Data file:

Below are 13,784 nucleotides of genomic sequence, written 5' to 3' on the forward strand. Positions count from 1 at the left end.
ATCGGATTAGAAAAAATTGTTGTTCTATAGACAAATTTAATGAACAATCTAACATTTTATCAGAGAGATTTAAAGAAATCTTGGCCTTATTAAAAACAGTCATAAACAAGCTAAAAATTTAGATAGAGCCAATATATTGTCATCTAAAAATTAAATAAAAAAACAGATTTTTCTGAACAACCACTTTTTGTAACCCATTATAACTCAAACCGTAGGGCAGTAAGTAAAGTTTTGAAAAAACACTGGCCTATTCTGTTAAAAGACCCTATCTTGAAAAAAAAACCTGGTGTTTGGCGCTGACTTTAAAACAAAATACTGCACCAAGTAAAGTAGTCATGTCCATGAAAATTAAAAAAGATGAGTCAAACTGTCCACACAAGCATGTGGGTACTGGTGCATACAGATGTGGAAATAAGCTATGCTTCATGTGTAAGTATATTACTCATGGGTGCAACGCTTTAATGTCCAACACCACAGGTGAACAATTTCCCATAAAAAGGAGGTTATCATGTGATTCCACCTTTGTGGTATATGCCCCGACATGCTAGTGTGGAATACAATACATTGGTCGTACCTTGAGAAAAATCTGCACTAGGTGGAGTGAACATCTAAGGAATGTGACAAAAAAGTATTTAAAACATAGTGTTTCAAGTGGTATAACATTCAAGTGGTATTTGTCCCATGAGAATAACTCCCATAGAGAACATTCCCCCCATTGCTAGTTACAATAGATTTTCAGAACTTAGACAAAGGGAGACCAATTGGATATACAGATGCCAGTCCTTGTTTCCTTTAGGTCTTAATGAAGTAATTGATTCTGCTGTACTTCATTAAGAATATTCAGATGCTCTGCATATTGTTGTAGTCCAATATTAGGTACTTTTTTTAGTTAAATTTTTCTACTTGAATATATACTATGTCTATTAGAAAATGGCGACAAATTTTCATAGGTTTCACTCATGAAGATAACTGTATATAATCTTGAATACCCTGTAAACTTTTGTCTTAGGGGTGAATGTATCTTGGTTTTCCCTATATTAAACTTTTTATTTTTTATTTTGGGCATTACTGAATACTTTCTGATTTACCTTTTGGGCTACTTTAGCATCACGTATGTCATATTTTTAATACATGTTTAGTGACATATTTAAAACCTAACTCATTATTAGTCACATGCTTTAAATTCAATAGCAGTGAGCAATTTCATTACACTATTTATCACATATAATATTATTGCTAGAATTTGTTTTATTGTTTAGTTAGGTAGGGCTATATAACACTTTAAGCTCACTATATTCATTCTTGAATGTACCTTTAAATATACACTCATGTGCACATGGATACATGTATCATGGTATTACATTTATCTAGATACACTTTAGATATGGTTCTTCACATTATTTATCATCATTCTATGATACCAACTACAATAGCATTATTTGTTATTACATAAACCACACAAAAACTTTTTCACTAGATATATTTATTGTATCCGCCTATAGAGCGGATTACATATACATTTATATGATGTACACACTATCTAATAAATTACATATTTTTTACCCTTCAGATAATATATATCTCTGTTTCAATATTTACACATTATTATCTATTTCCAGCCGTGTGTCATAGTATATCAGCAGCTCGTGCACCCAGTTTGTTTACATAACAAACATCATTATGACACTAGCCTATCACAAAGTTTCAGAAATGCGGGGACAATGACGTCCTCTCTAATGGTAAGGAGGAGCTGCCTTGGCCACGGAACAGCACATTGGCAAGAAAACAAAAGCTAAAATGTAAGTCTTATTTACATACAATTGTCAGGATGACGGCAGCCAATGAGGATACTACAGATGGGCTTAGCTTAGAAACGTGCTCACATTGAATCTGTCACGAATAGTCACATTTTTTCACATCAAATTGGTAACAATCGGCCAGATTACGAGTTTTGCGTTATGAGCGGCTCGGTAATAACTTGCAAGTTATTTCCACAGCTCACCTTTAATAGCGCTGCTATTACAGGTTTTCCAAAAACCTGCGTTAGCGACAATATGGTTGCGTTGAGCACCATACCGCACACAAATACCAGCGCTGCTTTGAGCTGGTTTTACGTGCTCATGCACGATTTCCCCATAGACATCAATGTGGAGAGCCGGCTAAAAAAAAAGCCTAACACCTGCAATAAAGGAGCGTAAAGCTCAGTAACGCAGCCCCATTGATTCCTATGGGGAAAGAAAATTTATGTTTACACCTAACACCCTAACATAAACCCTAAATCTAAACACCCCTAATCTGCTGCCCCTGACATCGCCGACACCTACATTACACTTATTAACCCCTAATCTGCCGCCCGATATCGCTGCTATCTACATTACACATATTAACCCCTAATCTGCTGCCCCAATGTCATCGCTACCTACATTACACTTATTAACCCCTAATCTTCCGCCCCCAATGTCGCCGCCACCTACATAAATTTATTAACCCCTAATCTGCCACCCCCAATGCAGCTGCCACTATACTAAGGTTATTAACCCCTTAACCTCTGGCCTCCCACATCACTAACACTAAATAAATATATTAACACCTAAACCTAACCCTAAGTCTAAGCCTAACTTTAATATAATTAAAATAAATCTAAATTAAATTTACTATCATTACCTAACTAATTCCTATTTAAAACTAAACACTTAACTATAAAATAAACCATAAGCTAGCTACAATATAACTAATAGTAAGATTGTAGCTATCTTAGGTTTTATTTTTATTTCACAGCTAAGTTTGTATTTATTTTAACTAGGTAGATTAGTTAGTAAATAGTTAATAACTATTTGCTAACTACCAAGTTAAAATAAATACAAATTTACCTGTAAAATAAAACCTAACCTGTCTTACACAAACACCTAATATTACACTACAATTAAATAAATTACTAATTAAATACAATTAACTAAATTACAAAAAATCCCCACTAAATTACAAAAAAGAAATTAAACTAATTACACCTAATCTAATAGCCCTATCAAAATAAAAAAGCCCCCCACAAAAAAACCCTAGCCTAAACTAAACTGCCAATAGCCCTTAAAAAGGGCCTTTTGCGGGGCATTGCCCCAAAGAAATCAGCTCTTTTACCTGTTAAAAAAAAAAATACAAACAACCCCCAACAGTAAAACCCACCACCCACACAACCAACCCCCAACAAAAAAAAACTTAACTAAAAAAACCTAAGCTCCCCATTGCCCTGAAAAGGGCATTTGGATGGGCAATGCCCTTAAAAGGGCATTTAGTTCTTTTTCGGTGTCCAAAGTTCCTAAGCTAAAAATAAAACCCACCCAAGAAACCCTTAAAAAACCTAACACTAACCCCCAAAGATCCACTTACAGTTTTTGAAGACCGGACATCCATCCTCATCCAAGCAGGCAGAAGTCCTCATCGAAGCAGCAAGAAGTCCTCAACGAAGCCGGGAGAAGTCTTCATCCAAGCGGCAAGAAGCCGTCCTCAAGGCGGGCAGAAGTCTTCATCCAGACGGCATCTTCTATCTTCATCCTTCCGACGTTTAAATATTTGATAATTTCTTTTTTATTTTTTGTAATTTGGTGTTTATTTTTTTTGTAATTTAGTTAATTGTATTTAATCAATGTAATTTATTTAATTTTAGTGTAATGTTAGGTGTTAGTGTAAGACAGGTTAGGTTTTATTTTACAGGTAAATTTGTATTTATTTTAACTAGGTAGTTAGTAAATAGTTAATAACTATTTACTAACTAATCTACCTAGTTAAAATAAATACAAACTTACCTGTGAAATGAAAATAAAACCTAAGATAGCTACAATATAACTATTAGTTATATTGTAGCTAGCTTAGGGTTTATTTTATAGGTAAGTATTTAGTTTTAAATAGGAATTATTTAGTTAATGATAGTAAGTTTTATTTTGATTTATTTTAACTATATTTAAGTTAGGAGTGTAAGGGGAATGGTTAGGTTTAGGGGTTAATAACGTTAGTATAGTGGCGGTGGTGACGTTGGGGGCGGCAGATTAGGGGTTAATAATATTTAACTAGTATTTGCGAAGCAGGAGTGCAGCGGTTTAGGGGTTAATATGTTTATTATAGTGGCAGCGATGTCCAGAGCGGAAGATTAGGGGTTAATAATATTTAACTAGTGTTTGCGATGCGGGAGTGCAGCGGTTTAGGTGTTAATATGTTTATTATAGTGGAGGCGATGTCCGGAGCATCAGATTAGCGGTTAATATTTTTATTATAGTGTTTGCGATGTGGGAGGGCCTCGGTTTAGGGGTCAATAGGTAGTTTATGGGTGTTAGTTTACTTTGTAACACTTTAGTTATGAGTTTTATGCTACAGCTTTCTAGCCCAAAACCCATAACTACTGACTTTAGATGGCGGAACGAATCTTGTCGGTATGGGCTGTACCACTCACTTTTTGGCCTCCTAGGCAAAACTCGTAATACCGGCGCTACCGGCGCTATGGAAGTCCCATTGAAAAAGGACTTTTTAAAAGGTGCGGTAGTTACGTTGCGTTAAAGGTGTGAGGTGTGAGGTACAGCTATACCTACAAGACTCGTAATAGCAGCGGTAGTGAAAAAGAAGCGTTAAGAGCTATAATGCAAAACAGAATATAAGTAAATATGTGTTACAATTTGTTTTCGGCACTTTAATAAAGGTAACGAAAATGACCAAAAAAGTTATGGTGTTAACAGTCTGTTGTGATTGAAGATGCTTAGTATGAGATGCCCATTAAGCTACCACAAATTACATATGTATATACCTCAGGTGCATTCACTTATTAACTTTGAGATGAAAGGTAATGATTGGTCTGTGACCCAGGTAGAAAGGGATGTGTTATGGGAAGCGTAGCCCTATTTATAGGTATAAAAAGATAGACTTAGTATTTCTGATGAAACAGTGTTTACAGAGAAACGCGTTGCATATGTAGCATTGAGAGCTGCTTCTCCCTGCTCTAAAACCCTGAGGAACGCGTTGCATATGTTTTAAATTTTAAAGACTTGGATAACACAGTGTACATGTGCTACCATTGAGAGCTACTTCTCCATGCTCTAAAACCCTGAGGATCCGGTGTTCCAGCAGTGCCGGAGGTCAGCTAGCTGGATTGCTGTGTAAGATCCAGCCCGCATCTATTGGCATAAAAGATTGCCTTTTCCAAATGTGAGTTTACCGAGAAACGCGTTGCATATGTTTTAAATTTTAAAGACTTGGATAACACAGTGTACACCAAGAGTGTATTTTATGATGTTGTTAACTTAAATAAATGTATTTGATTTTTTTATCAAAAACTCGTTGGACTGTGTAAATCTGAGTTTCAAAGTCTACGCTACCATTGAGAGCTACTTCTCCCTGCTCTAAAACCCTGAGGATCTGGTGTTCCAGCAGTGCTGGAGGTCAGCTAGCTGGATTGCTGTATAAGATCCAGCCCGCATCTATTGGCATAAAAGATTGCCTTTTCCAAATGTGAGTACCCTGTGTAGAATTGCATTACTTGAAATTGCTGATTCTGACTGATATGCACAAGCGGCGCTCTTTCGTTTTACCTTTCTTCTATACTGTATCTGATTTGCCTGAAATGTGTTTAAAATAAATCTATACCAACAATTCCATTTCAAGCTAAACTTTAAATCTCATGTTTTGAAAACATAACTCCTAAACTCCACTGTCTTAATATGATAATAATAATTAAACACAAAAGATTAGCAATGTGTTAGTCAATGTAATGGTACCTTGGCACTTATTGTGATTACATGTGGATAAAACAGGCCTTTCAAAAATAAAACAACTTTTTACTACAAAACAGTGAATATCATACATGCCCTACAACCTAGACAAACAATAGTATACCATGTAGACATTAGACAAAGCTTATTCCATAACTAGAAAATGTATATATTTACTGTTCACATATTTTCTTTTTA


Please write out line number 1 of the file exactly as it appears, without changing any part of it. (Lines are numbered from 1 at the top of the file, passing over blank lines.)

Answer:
Below are 13,784 nucleotides of genomic sequence, written 5' to 3' on the forward strand. Positions count from 1 at the left end.